Ten leading personalities from the international plastics industry were recently inducted into the "Plastics Hall of Fame" - one of them is Ulrich Reifenhäuser (64), CSO of the Reifenhäuser Group, Chairman of the Exhibitors' Advisory Board of the “K” plastics show and Chairman of the Plastics and Rubber Machinery Association in the VDMA.
A cross web labelling machine is a popular choice for those who need high-speed, high accuracy labelling on thermoformed packaging. These types of labelling machines allow businesses to precisely apply labels on either the top or the bottom of thermoformed packages. Cross web labellers can work with many different kinds of labels, depending on your requirements, so you can choose a material and format that works for you. These machines can work with the HMI of the thermoforming packaging machinery for a full-service system, or can be mounted onto any type of thermoformer. Cross web advanced labelling machines meet all the requirements of the medical sector and the food industry, making them a popular choice for these businesses.
Types Of Cross Web Labelling Machines
There are various types of cross web labelling machines designed to suit a wide range of requirements. Whether you need labels for marketing purposes or for vital information such as date coding, bar codes or product information, a cross web labelling machine can help. Here are some of the most popular types of cross web labelling machinery:
- KOCH Cross Web Labeller: This advanced labelling system offers 24 labelling programmes, dispensing speeds of up to 60 meters per minute, and +/- 0.5mm label printing accuracy. The KOCH Cross Web Labeller is perfect for labelling large runs or food or pharmaceutical products and can include added options such as empty pocket detection to eliminate the labelling of empty packages.
- Matrix Cross Web Bottom Package Labeller: Specifically designed to mount onto any thermoformer packaging machine, this labeller automatically applies labels onto the bottom of the package after sealing. Using pressure sensitive labels, this machine can conform to almost any product contours and has been designed especially for wash down environments.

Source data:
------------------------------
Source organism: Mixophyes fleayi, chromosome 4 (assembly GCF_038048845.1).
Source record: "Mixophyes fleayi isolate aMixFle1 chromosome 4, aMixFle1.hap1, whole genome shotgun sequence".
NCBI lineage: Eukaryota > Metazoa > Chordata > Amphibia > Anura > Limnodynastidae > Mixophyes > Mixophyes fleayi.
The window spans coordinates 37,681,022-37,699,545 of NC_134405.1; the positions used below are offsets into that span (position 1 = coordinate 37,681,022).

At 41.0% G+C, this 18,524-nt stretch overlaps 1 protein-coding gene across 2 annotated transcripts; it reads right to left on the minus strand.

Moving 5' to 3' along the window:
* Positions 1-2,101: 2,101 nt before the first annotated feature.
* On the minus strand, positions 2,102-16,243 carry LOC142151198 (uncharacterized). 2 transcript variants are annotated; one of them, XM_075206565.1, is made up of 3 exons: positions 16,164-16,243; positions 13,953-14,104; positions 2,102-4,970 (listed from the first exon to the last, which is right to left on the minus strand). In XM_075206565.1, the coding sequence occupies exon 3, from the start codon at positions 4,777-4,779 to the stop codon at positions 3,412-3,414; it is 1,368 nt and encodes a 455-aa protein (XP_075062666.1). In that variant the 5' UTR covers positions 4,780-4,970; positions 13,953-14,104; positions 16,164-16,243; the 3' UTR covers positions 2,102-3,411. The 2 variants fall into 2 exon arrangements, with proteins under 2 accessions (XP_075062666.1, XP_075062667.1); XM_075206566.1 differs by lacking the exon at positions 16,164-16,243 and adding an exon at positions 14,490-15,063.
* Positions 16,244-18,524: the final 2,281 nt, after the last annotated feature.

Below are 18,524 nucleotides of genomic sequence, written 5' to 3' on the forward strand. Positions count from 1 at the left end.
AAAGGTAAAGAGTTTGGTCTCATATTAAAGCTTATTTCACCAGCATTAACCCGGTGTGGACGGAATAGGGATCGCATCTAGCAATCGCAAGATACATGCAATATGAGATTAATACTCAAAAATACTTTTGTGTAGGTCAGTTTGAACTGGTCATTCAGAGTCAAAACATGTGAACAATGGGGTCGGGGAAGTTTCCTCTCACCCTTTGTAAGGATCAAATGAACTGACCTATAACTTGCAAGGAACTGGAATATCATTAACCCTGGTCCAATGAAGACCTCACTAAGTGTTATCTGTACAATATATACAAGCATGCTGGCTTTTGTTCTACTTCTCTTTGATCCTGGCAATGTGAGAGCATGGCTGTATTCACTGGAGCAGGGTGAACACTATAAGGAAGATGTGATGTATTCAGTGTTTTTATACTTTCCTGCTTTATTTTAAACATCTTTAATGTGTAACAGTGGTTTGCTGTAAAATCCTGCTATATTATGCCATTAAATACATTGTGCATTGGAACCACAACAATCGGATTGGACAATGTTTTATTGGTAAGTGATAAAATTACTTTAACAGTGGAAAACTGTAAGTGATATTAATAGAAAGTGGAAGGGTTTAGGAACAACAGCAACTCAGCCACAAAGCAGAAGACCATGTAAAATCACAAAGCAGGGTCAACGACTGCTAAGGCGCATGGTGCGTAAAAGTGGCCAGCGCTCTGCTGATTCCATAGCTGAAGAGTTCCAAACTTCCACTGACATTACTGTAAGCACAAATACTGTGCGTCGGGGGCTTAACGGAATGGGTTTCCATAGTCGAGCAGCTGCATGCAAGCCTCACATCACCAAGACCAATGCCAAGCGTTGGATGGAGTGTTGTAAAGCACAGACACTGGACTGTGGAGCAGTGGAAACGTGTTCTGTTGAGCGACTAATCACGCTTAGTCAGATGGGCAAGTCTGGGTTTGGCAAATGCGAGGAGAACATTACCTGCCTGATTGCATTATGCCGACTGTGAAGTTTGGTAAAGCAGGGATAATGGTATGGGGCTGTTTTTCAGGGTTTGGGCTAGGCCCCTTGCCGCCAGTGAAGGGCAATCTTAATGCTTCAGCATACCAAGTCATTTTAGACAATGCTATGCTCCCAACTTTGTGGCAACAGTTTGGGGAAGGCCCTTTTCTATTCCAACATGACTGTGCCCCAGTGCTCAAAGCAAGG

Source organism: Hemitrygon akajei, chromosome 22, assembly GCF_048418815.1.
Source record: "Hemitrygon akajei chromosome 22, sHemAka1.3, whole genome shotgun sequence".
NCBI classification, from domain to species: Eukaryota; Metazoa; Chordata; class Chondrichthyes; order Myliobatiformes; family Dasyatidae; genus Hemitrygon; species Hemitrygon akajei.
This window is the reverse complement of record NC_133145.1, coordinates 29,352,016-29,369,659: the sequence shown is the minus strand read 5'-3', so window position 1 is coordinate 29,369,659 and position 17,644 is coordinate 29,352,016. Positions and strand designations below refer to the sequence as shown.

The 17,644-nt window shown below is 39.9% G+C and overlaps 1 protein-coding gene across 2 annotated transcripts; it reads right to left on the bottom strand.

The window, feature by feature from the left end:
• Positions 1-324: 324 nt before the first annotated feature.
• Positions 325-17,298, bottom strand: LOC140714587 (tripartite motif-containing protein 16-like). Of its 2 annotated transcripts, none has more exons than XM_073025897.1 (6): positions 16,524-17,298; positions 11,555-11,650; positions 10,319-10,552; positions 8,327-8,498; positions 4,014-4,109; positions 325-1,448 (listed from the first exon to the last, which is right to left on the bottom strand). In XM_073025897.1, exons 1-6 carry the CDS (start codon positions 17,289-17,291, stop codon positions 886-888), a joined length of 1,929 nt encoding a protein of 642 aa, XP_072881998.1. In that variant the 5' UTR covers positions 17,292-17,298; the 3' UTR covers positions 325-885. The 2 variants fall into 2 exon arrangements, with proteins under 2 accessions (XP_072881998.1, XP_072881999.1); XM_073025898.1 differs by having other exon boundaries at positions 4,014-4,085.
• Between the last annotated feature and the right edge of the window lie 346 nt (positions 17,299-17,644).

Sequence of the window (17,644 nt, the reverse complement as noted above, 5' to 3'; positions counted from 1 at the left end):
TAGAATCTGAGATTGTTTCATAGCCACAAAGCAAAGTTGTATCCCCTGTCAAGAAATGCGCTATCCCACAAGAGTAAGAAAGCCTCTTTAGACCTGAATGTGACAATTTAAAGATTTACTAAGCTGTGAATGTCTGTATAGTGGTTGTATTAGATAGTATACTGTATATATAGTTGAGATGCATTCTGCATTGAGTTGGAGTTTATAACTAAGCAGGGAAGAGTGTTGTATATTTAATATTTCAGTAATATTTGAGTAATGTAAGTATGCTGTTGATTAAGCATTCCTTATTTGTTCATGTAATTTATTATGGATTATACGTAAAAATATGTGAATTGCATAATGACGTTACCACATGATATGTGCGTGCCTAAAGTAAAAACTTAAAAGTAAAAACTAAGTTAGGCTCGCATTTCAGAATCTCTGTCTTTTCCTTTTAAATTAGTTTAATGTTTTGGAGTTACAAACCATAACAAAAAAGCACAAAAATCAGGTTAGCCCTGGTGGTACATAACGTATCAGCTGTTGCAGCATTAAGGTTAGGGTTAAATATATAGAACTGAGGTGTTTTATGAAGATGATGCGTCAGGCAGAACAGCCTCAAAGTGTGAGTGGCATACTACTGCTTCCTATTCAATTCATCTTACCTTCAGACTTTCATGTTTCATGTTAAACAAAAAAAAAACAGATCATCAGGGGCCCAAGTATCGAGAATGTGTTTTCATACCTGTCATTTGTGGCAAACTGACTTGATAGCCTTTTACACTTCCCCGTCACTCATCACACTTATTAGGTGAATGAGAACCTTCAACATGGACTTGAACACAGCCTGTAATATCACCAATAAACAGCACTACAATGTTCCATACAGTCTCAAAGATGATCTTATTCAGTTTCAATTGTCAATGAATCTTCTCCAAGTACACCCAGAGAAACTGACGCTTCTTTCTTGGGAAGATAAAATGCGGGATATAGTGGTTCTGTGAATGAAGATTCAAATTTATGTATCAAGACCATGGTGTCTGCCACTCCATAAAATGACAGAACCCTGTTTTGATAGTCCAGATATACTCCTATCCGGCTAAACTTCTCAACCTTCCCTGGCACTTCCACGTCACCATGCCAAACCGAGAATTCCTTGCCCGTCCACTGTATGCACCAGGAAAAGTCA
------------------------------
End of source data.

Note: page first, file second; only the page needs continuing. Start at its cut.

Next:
- Matrix Cross Web Film Labeller: This labelling machine can be installed onto most fill / seal / roll stock machines and is perfect for applications where there is no space available after the sealing station. The Patented Open IP65 design allows water to drain away, and the labelling machine has been constructed from corrosion resistant materials.
- Matrix Cross Web Top Package Labeller: Similarly to the Cross Web Bottom Package Labeller, this machine is designed to mount packaging machinery. The key difference is that this labelling machine will apply pressure sensitive labels to the bottom of a package after sealing.
Benefits Of Cross Web Labelling Machines
Many businesses and industries choose cross web labelling machines because of the many benefits they can bring. These advanced labelling systems are:
- Easily integrated or mounted to existing packaging machinery.
- Very hygienic, simple to clean and have water resistant design.
- Quick to print labels on all types of packaging, and quick-release clamps allow fast roll changes.
- Perfectly precise with label positioning and accuracy.
- Super robust and durable with minimal maintenance and down time.
For more information on cross web labelling machines, and to determine the best options for your business, contact our team. At Atwell Labellers, we are specialists in all kinds of labelling machinery and can offer advice and guidance for your unique business.
The Covid-19 pandemic has brought changes in every aspect of life as we knew it. This includes how we view, buy and use products and by association, the packaging that encases these products. Today, consumers’ expectations and preferences are heavily dependent on the impact of this global crisis. With emerging variants and new health advisories on a daily, buyers expect rapid changes from the market to accommodate the crucial needs of the general public.
A few areas of packaging and packaging design that have needed to keep pace with changing scenario are:
AV Print Inspector offers whole-label inspection, including image matching, code reading and color detection, at speeds up to 75 meters/minute.
A new varnish for food and beverage packaging materials, SafetoShare, offers brands and packagers a biocide-free method for combatting pathogens, thus boosting food safety and protecting consumers from foodborne illnesses.
Australia-based Twelve8 Technology (PaktoEarth) developed SafetoShare, which is a clear varnish that can be printed on paper, polypropylene, and polyethylene. Nanotechnology enables the varnish to fill in microscopic irregularities in the substrate’s surface.
After varnishing, packaging materials are essentially germ-free. Viruses and bacteria cannot grow on the slippery hydration layer that the varnish creates; this layer repels and prevents absorption of bacteria and viruses for at least 12 months. The hydration layer does not affect print quality.
The SafetoShare technology does not use heavy metals, or potentially leachable biocides such as triclosan and nanosilver, to eliminate microbes.
Testing has proven that SafetoShare is safe for food contact. The United States Food and Drug Administration (FDA) and the European Food Safety Authority (EFSA) have given the varnish their approval.